Mesopotamia, home to many religious communities, including Zoroastrians, Jews, Gnostics, Manicheans and Nestorian Christians, always played a crucial role in the history of transcultural processes across Asia and Europe. This becomes apparent also in Zsuzsanna Gulácsi´s article on Mani´s Picture-Book, which was created in mid-third-century Mesopotamia. Concentrating on the set of didactic images called the eikon, Gulácsi explores the impact of visual media in transcultural flows across Asia. Her article highlights the surprising ability of Manichean artists to adapt Mani´s original body of paintings, produced initially for a West Asian public, to artistic traditions of the East. Gulácsi shows how the Manichean visual language gradually merged with non-Manichean picture conventions of rival religious groups. Manichean artifacts exhibit hybrid cultural features as a consequence of their adaptation to different cultural norms. While in this article Zsuzsanna Gulácsi explores mainly medieval Manichean image-making in a primarily Buddhist setting in Central Asia and China, she also points to  possible links between mid-third-century Manichean, Jewish, and Early Christian art. Focusing on the physical remains of Dura-Europos in the Roman part of Mesopotamia, she shows that other groups in this region worked with similar methods of visual instruction. In Dura-Europos we discern a full-fledged transcultural process not so much in specific content than in the use of methods and media to cross political, ethnic and religious boundaries. Future research will have to explore how the peculiar Greco-Manichean term eikon denoting the Western Asian visual body of paintings may be linked to the particular Byzantine cultural feature called the “icon” or eikona. Used in Eastern Christian rites of religious devotion since late antiquity and until today, Byzantine icons fulfill a human need that differ substantially from visual artifacts that were designed to instruct their spectators.

Using the term “icons” in her essay´s title, Claudia Wenzel deliberately inserts this term from genuinely Byzantine cultural and art history into the field of East Asian art history. Her detailed analysis of “iconic” and “non-iconic” visual modes in Indian and Chinese Buddha-images, connects Byzantine iconoclasm to recurring waves of iconophobia in India and China. Featuring similar theoretical attitudes to artistic problems, Byzantine doctrine—itself resulting from late antique and early medieval Christian debates about the appropriateness and function of images—can easily be compared to Indian and Chinese Buddhist spiritual teachings. Wenzel´s essay highlights close similarities and possibly connections between image-discourses in Eastern visual communities and in Byzantium at roughly the same time period. Her article is probably the first to trace parallel debates in Asia and Byzantium concerning the truthfulness of images and on the question whether superhuman spiritual beings could be presented in images in a ritual context or were beyond presentability.  Wenzel shows how artists in Asia solved the problem of representing the “invisible” by means of delicate visual strategies. The case of the so-called “non-image” of the Buddha provides an inspired solution to this problem. One can conclude from her essay that common spiritual ideas, independent of their original cultural environment, were, in fact, communicated and shared across Byzantium and Asia.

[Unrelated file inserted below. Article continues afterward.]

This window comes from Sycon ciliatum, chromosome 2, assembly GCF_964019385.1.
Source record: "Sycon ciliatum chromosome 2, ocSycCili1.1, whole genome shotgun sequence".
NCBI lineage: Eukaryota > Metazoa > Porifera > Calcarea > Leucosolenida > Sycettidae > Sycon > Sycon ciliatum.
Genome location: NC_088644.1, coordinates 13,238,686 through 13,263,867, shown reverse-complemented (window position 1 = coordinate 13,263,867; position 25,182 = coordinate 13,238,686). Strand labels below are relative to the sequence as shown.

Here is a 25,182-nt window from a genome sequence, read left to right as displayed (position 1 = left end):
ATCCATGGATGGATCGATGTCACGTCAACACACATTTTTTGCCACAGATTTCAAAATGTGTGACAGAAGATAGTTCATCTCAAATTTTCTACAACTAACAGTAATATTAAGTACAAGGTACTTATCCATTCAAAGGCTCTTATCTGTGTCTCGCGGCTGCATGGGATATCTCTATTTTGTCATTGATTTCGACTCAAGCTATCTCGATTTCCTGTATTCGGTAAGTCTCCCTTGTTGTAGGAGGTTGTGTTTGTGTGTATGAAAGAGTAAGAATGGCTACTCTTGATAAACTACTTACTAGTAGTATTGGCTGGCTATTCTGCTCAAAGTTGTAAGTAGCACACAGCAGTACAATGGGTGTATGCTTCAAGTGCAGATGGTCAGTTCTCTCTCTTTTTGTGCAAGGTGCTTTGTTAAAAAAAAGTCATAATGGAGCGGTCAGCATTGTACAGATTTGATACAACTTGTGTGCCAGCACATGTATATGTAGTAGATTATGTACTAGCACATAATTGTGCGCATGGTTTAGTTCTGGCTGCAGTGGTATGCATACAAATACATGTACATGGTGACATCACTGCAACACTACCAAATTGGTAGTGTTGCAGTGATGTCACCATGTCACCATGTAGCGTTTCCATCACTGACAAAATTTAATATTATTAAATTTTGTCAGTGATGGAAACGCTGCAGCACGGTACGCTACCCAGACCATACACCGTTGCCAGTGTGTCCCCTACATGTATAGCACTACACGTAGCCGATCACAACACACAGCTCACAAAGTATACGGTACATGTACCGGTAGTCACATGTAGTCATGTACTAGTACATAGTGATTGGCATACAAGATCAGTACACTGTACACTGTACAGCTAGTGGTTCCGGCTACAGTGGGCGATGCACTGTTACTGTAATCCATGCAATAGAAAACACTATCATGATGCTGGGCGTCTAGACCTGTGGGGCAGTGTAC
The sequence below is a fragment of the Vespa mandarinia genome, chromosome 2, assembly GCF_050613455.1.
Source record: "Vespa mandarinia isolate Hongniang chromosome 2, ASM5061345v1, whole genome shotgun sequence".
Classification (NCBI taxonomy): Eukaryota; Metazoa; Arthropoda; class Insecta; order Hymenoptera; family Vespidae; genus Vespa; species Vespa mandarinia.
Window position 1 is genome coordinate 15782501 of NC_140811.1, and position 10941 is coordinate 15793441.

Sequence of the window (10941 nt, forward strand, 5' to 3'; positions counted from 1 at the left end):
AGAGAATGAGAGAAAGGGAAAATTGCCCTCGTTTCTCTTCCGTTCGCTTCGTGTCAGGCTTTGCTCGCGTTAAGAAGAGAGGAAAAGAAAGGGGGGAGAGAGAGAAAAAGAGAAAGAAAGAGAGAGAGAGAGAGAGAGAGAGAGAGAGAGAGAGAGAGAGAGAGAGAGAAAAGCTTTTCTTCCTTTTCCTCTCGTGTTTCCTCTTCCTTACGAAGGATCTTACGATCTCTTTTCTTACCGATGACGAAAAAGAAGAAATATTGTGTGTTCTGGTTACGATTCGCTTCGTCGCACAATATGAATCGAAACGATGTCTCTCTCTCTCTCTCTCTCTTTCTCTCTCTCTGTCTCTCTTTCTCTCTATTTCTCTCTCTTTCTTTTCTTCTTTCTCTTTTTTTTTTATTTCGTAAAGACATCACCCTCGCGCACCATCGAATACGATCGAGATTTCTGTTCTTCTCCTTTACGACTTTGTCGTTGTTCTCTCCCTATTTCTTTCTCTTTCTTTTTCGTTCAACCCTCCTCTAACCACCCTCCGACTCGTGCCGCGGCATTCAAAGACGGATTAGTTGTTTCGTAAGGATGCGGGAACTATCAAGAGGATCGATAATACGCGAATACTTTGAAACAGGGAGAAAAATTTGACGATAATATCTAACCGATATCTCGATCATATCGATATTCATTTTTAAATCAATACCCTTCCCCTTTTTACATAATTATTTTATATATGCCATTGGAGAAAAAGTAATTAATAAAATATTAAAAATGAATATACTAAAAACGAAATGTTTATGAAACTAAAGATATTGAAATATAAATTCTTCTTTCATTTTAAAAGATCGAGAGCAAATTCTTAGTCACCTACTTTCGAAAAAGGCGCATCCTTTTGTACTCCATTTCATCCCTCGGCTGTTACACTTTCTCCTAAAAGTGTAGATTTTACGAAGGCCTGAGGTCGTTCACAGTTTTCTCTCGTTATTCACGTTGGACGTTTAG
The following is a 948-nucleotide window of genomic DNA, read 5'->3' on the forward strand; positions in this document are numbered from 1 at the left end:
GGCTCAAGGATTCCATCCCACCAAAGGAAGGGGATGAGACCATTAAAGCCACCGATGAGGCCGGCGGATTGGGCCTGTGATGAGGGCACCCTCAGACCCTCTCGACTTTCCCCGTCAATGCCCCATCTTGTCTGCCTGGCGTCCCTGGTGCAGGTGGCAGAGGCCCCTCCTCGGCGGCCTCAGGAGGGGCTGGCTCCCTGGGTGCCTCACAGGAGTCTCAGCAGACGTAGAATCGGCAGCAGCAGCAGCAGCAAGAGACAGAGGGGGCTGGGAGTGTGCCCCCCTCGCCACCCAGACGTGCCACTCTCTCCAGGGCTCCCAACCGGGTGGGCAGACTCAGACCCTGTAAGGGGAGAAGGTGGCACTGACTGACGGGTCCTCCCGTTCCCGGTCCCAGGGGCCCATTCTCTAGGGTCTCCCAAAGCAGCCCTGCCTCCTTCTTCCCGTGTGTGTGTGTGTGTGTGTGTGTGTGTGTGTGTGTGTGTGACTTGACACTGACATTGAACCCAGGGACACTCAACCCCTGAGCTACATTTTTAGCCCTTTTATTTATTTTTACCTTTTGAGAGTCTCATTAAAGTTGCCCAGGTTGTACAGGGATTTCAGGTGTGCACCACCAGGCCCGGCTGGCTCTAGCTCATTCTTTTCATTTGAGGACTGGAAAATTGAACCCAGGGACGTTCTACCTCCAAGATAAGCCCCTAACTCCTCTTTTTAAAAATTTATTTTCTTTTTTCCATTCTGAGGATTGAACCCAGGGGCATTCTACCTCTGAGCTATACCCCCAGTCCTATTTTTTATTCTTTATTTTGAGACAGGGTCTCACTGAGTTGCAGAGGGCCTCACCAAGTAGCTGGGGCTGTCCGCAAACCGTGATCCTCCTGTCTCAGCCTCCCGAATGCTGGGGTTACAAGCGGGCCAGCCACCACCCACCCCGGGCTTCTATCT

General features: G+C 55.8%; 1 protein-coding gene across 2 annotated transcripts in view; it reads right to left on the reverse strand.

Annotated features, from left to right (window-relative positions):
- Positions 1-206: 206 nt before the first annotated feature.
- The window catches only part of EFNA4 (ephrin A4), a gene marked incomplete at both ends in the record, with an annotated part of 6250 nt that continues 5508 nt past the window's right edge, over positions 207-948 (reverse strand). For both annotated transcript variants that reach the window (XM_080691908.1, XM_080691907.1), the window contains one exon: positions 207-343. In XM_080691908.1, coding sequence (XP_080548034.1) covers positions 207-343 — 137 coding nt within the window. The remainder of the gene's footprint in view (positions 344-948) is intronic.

The evidence that can be drawn from the papers assembled in this themed section of Transcultural Studies speaks strongly in favor of Byzantium and medieval societies across Asia interacting artistically and culturally to a much greater degree than has been hitherto assumed. By exploring visual flows across the Asian continent from a “Byzantine” perspective, we can conclude that for a very long period of time the Eastern Roman Empire played an important role in the production, processing and mediation of ideas and images connecting the East and the West. Byzantines not only continually embraced foreign artistic ideas and cultural concepts and adapted them to their own culture, they also seem to have been involved in a process of long-distance cultural communication, sharing genuine Byzantine concepts with other visual communities and thus contributing to their cultural enrichment as much as Byzantium benefitted from the rich cultural input from Asia.

[1] I would like to thank the Editorial Board of Transcultural Studies for offering a platform for the articles, Dr. Andrea Hacker for her guidance through the editing process, and Fedor Schlimbach, M.A., scientific assistant at the Heidelberg Institute of Byzantine Archeology and Art History, for providing technical support. I also want to express my gratitude to the many participants actively involved and present at the sessions.

[2] Not included here are the papers by Tsai Sueyling, who traced early East Asiatic illustrations of the life of the Buddha and their impact on Byzantine and Western visual culture, and by Robert Volk, who traced the textual and visual transmission of the story of “Barlaam and Josaphat” (which is the Byzantine Christianized version of the life of Gautama Buddha) from the East to Byzantium, and from Byzantium to the Latin West. I am most grateful to all contributors for their stimulating talks and delivering their manuscripts so soon after the workshop.